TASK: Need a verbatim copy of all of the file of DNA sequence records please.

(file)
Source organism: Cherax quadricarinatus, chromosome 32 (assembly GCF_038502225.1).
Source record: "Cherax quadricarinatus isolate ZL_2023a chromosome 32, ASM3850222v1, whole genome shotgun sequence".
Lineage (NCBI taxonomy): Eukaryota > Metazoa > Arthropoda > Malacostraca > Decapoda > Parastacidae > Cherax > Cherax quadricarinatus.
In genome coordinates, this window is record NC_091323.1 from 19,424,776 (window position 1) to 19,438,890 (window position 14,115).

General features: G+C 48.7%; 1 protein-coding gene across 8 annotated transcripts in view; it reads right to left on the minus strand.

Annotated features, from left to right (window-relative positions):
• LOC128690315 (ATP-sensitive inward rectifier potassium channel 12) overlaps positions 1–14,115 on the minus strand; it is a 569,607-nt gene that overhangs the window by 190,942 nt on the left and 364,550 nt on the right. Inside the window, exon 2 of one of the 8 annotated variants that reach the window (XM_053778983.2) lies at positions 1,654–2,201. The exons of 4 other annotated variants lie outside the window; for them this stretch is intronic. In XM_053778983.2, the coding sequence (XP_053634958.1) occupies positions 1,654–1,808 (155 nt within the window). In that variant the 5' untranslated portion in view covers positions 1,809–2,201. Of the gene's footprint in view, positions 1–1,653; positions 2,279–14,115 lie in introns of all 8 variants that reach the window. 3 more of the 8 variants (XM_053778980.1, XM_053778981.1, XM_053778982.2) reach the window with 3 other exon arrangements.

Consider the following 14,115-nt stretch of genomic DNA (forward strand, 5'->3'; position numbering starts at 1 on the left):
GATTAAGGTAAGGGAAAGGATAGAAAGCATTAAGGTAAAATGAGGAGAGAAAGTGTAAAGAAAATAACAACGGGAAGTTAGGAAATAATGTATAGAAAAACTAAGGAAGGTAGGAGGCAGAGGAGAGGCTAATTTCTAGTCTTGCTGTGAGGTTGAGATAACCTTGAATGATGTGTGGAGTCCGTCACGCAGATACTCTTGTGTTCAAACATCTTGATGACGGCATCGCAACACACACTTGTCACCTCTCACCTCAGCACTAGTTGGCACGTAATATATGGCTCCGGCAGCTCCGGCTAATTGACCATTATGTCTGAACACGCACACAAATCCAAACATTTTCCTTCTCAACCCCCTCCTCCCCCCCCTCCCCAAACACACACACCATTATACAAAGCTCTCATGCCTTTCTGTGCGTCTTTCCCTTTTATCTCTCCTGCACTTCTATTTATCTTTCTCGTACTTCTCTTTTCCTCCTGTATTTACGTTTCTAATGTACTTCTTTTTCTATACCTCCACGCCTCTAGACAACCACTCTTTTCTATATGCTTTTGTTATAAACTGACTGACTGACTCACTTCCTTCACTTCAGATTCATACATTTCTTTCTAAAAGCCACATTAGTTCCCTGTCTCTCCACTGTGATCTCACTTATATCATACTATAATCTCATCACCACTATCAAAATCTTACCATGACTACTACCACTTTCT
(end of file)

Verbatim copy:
Source organism: Cherax quadricarinatus, chromosome 32 (assembly GCF_038502225.1).
Source record: "Cherax quadricarinatus isolate ZL_2023a chromosome 32, ASM3850222v1, whole genome shotgun sequence".
Lineage (NCBI taxonomy): Eukaryota > Metazoa > Arthropoda > Malacostraca > Decapoda > Parastacidae > Cherax > Cherax quadricarinatus.
In genome coordinates, this window is record NC_091323.1 from 19,424,776 (window position 1) to 19,438,890 (window position 14,115).

General features: G+C 48.7%; 1 protein-coding gene across 8 annotated transcripts in view; it reads right to left on the minus strand.

Annotated features, from left to right (window-relative positions):
• LOC128690315 (ATP-sensitive inward rectifier potassium channel 12) overlaps positions 1–14,115 on the minus strand; it is a 569,607-nt gene that overhangs the window by 190,942 nt on the left and 364,550 nt on the right. Inside the window, exon 2 of one of the 8 annotated variants that reach the window (XM_053778983.2) lies at positions 1,654–2,201. The exons of 4 other annotated variants lie outside the window; for them this stretch is intronic. In XM_053778983.2, the coding sequence (XP_053634958.1) occupies positions 1,654–1,808 (155 nt within the window). In that variant the 5' untranslated portion in view covers positions 1,809–2,201. Of the gene's footprint in view, positions 1–1,653; positions 2,279–14,115 lie in introns of all 8 variants that reach the window. 3 more of the 8 variants (XM_053778980.1, XM_053778981.1, XM_053778982.2) reach the window with 3 other exon arrangements.

Consider the following 14,115-nt stretch of genomic DNA (forward strand, 5'->3'; position numbering starts at 1 on the left):
GATTAAGGTAAGGGAAAGGATAGAAAGCATTAAGGTAAAATGAGGAGAGAAAGTGTAAAGAAAATAACAACGGGAAGTTAGGAAATAATGTATAGAAAAACTAAGGAAGGTAGGAGGCAGAGGAGAGGCTAATTTCTAGTCTTGCTGTGAGGTTGAGATAACCTTGAATGATGTGTGGAGTCCGTCACGCAGATACTCTTGTGTTCAAACATCTTGATGACGGCATCGCAACACACACTTGTCACCTCTCACCTCAGCACTAGTTGGCACGTAATATATGGCTCCGGCAGCTCCGGCTAATTGACCATTATGTCTGAACACGCACACAAATCCAAACATTTTCCTTCTCAACCCCCTCCTCCCCCCCCTCCCCAAACACACACACCATTATACAAAGCTCTCATGCCTTTCTGTGCGTCTTTCCCTTTTATCTCTCCTGCACTTCTATTTATCTTTCTCGTACTTCTCTTTTCCTCCTGTATTTACGTTTCTAATGTACTTCTTTTTCTATACCTCCACGCCTCTAGACAACCACTCTTTTCTATATGCTTTTGTTATAAACTGACTGACTGACTCACTTCCTTCACTTCAGATTCATACATTTCTTTCTAAAAGCCACATTAGTTCCCTGTCTCTCCACTGTGATCTCACTTATATCATACTATAATCTCATCACCACTATCAAAATCTTACCATGACTACTACCACTTTCT